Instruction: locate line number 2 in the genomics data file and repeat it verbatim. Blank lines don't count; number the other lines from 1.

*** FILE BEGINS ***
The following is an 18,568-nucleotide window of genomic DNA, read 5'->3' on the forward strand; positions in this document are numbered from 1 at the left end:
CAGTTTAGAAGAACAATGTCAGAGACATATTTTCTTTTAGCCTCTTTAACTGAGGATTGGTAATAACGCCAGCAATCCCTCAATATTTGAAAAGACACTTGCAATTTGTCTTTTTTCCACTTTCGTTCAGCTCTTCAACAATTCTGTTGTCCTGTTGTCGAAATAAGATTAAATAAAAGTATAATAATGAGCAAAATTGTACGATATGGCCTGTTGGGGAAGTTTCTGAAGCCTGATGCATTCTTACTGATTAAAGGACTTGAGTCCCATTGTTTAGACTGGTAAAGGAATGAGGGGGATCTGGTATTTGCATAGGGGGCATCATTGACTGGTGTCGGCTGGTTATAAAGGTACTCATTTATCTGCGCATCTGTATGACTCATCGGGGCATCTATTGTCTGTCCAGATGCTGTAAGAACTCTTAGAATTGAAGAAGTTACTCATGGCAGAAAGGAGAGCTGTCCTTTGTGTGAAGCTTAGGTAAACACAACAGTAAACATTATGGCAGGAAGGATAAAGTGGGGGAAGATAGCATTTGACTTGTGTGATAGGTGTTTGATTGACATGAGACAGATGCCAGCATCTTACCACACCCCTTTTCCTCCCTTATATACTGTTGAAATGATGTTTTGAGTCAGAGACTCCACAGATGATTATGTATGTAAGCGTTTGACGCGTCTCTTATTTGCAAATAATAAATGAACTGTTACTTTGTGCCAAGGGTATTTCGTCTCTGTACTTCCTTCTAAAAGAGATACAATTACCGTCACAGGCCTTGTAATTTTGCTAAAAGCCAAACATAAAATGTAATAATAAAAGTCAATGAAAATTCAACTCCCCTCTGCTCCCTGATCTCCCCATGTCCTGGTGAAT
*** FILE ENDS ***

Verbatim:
CAGTTTAGAAGAACAATGTCAGAGACATATTTTCTTTTAGCCTCTTTAACTGAGGATTGGTAATAACGCCAGCAATCCCTCAATATTTGAAAAGACACTTGCAATTTGTCTTTTTTCCACTTTCGTTCAGCTCTTCAACAATTCTGTTGTCCTGTTGTCGAAATAAGATTAAATAAAAGTATAATAATGAGCAAAATTGTACGATATGGCCTGTTGGGGAAGTTTCTGAAGCCTGATGCATTCTTACTGATTAAAGGACTTGAGTCCCATTGTTTAGACTGGTAAAGGAATGAGGGGGATCTGGTATTTGCATAGGGGGCATCATTGACTGGTGTCGGCTGGTTATAAAGGTACTCATTTATCTGCGCATCTGTATGACTCATCGGGGCATCTATTGTCTGTCCAGATGCTGTAAGAACTCTTAGAATTGAAGAAGTTACTCATGGCAGAAAGGAGAGCTGTCCTTTGTGTGAAGCTTAGGTAAACACAACAGTAAACATTATGGCAGGAAGGATAAAGTGGGGGAAGATAGCATTTGACTTGTGTGATAGGTGTTTGATTGACATGAGACAGATGCCAGCATCTTACCACACCCCTTTTCCTCCCTTATATACTGTTGAAATGATGTTTTGAGTCAGAGACTCCACAGATGATTATGTATGTAAGCGTTTGACGCGTCTCTTATTTGCAAATAATAAATGAACTGTTACTTTGTGCCAAGGGTATTTCGTCTCTGTACTTCCTTCTAAAAGAGATACAATTACCGTCACAGGCCTTGTAATTTTGCTAAAAGCCAAACATAAAATGTAATAATAAAAGTCAATGAAAATTCAACTCCCCTCTGCTCCCTGATCTCCCCATGTCCTGGTGAAT